By Soren Rivero
Did you know that in the United Kingdom, the population of people going vegan nearly quadrupled between 2014 and 2019?
There are so many new vegan restaurants emerging across Great Britain, but the island of Scottish kilts and the Royal Family isn’t the only one hopping on the vegan train. Here are ten of the most vegan-friendly countries in Europe that you must visit!
The demand for vegan options in the United Kingdom has seen a dramatic increase in the last few years. This is peculiar considering that some of the most famous English dishes use meat as the focal point of the dish. You’ve probably heard (or even tried) a full English breakfast, Fish and Chips, Shepherd's Pie, or Bangers and Mash. But the increase in veganism has made it possible to find all of these dishes and more at nearly every street in the country!
Even fast food chains such as KFC and McDonalds have introduced certified vegan options to their menus — something you sadly can’t find in the United States. To get the best experience in Europe's most vegan-friendly country, head to the UK’s prime plant-based center: London!
You’d think that the country that serves us cheesy pasta dishes and meat-filled calzones is unsuitable for anyone who follows a vegan lifestyle. And you would be (mostly) right! The thing is, Italy does have good vegan options if you play your cards right.
What you get your hands on ultimately depends on the gastronomy of the region you’re in. Even for non-vegan dishes, you’ll get something pretty different depending if you go to Naples compared to Venice. You should be able to find traditional Italian cuisine that can be veganized wherever you go. It’s fairly easy to replace meat and cheese in a dish and even find dishes that are what we call “accidentally vegan” in Italy. If you want a more detailed guide on how to eat vegan in Italy, click here!
The Netherlands have seen a near 100% increase in veganism in the past few years. They are now ranked as 11th place on the national popularity scale for veganism right above the United States. So if you’re looking for a country in Europe suitable for vegans, visit the Netherlands!
The Netherlands are now a leading country in the veganism boom despite being rather new to the scene. What makes veganism work so well in this country is their natural tendency to support progressive ideas; sticking to what the science says about the animal industry hurting the planet; and the government’s good working relationship with the science industry and consumers.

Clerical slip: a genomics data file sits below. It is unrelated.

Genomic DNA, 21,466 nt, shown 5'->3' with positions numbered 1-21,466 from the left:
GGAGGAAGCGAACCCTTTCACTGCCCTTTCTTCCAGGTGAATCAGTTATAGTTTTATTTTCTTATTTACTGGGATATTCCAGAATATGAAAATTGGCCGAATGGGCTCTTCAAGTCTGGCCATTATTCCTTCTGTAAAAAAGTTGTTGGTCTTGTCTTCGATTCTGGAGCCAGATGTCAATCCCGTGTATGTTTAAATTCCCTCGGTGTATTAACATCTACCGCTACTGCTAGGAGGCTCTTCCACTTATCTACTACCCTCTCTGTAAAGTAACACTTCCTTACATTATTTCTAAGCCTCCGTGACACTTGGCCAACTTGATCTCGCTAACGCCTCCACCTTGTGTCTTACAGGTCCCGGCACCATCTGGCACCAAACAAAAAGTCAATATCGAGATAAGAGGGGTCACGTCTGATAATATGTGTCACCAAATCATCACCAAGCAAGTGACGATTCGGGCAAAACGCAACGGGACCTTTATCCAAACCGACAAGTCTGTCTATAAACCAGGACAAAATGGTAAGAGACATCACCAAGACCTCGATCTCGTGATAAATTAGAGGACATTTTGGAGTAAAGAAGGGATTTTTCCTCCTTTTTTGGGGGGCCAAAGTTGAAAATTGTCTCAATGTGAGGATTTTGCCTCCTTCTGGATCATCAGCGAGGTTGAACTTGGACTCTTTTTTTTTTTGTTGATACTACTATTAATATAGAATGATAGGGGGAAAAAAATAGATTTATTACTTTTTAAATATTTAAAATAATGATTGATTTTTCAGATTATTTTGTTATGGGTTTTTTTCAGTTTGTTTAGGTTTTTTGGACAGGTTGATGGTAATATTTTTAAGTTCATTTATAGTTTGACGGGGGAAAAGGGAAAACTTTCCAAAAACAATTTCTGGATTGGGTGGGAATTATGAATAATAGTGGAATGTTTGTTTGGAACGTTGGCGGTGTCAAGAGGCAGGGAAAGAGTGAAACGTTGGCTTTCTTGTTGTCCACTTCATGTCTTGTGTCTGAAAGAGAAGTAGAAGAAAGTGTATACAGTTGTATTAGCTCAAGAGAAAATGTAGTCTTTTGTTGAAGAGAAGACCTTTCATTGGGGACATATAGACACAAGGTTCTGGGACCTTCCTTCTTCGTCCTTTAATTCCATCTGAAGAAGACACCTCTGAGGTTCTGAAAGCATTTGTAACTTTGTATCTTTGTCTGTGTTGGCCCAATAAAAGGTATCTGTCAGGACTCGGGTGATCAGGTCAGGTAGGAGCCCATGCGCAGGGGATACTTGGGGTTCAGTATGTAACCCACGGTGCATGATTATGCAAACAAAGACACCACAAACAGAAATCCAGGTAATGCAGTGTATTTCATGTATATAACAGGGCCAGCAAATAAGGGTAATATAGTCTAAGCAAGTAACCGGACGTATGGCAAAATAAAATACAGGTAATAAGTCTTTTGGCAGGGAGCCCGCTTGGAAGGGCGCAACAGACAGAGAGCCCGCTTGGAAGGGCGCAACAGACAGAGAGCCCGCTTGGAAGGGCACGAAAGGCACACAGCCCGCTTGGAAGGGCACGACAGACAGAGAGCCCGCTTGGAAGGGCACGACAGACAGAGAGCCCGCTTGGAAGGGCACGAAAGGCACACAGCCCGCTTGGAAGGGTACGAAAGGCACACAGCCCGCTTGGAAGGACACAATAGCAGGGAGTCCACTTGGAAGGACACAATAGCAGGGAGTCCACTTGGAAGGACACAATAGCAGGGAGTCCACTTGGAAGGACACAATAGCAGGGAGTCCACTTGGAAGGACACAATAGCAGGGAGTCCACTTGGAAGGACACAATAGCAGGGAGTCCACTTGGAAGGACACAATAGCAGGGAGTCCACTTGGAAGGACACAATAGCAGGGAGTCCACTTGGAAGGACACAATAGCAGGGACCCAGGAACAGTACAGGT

As for where to find vegan options in the Netherlands, you’ll want to head to Amsterdam. This is the country’s capital and leading progressive city. You’ll find delicious vegan restaurants in Amsterdam, as well as dozens of stores supplying plant-based alternatives.
Ireland takes the #10 spot for the most suitable country in the world for vegans. In 2019, Dublin was ranked the most vegan-friendly city in the culinary world. If you want an experience like none other, you have to try out the vegan food in Ireland.
Eating vegan in the Emerald Isle is pretty easy. The country already uses a pretty fair amount of produce and grains in their dishes. There are plenty of restaurants that use vegan substitutes for traditional Irish dishes such as Bangers and Mash and Toad in the hole. Tesco is a popular supermarket in Ireland that supplies alternatives as well.
You’ll have no trouble traveling through Spain as a vegan and finding delicious options for any meal of the day. Madrid and Barcelona are thriving when it comes to offering vegan options in Spain. Other parts of the country are also accommodating to a vegan lifestyle!
One thing that consistently surprises many people when visiting Spain, is that the traditional Spanish recipe for churros is vegan. It’s just dough fried in oil. Other editions of churros such as the Mexican recipe do have egg, but finding vegan churros in Spain is super easy! Just be sure to have it alone, as most churros come with chocolate a la taza — a much thicker version of hot chocolate.